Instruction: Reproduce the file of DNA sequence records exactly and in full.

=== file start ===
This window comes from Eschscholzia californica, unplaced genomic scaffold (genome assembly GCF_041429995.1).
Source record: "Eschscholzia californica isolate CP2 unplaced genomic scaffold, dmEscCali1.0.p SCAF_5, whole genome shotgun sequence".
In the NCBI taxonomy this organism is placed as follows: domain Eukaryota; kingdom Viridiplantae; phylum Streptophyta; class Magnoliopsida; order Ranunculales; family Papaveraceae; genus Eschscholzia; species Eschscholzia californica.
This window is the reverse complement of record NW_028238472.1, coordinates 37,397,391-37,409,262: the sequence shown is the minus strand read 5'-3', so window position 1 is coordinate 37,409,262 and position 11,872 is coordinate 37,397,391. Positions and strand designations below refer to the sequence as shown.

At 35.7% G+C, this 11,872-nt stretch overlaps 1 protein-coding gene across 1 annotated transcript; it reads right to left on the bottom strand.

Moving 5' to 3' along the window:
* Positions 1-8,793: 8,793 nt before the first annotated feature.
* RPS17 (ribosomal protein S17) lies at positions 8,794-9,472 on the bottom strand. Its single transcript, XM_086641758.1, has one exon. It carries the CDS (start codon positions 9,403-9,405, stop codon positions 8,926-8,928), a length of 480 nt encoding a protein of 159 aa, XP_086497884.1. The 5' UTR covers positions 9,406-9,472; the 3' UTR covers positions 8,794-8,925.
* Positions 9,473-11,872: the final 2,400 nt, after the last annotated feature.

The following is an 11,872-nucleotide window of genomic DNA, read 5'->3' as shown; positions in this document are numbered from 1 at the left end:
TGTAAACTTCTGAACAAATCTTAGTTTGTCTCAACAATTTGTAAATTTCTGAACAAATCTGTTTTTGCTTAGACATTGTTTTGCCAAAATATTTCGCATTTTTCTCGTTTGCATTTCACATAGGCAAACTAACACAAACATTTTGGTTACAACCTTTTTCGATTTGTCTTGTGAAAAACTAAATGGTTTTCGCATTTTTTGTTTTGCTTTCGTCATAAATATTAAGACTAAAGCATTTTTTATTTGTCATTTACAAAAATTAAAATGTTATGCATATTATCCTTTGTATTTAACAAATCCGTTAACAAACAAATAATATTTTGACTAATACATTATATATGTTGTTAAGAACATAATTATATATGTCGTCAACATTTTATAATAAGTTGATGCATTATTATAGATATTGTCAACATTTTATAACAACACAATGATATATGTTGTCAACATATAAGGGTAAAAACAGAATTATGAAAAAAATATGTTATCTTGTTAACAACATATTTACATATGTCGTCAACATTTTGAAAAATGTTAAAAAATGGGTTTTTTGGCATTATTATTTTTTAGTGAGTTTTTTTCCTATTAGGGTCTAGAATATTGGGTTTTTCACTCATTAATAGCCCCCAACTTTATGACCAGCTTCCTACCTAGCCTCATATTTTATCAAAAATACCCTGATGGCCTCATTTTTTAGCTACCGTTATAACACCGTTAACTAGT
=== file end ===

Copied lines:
This window comes from Eschscholzia californica, unplaced genomic scaffold (genome assembly GCF_041429995.1).
Source record: "Eschscholzia californica isolate CP2 unplaced genomic scaffold, dmEscCali1.0.p SCAF_5, whole genome shotgun sequence".
In the NCBI taxonomy this organism is placed as follows: domain Eukaryota; kingdom Viridiplantae; phylum Streptophyta; class Magnoliopsida; order Ranunculales; family Papaveraceae; genus Eschscholzia; species Eschscholzia californica.
This window is the reverse complement of record NW_028238472.1, coordinates 37,397,391-37,409,262: the sequence shown is the minus strand read 5'-3', so window position 1 is coordinate 37,409,262 and position 11,872 is coordinate 37,397,391. Positions and strand designations below refer to the sequence as shown.

At 35.7% G+C, this 11,872-nt stretch overlaps 1 protein-coding gene across 1 annotated transcript; it reads right to left on the bottom strand.

Moving 5' to 3' along the window:
* Positions 1-8,793: 8,793 nt before the first annotated feature.
* RPS17 (ribosomal protein S17) lies at positions 8,794-9,472 on the bottom strand. Its single transcript, XM_086641758.1, has one exon. It carries the CDS (start codon positions 9,403-9,405, stop codon positions 8,926-8,928), a length of 480 nt encoding a protein of 159 aa, XP_086497884.1. The 5' UTR covers positions 9,406-9,472; the 3' UTR covers positions 8,794-8,925.
* Positions 9,473-11,872: the final 2,400 nt, after the last annotated feature.

The following is an 11,872-nucleotide window of genomic DNA, read 5'->3' as shown; positions in this document are numbered from 1 at the left end:
TGTAAACTTCTGAACAAATCTTAGTTTGTCTCAACAATTTGTAAATTTCTGAACAAATCTGTTTTTGCTTAGACATTGTTTTGCCAAAATATTTCGCATTTTTCTCGTTTGCATTTCACATAGGCAAACTAACACAAACATTTTGGTTACAACCTTTTTCGATTTGTCTTGTGAAAAACTAAATGGTTTTCGCATTTTTTGTTTTGCTTTCGTCATAAATATTAAGACTAAAGCATTTTTTATTTGTCATTTACAAAAATTAAAATGTTATGCATATTATCCTTTGTATTTAACAAATCCGTTAACAAACAAATAATATTTTGACTAATACATTATATATGTTGTTAAGAACATAATTATATATGTCGTCAACATTTTATAATAAGTTGATGCATTATTATAGATATTGTCAACATTTTATAACAACACAATGATATATGTTGTCAACATATAAGGGTAAAAACAGAATTATGAAAAAAATATGTTATCTTGTTAACAACATATTTACATATGTCGTCAACATTTTGAAAAATGTTAAAAAATGGGTTTTTTGGCATTATTATTTTTTAGTGAGTTTTTTTCCTATTAGGGTCTAGAATATTGGGTTTTTCACTCATTAATAGCCCCCAACTTTATGACCAGCTTCCTACCTAGCCTCATATTTTATCAAAAATACCCTGATGGCCTCATTTTTTAGCTACCGTTATAACACCGTTAACTAGT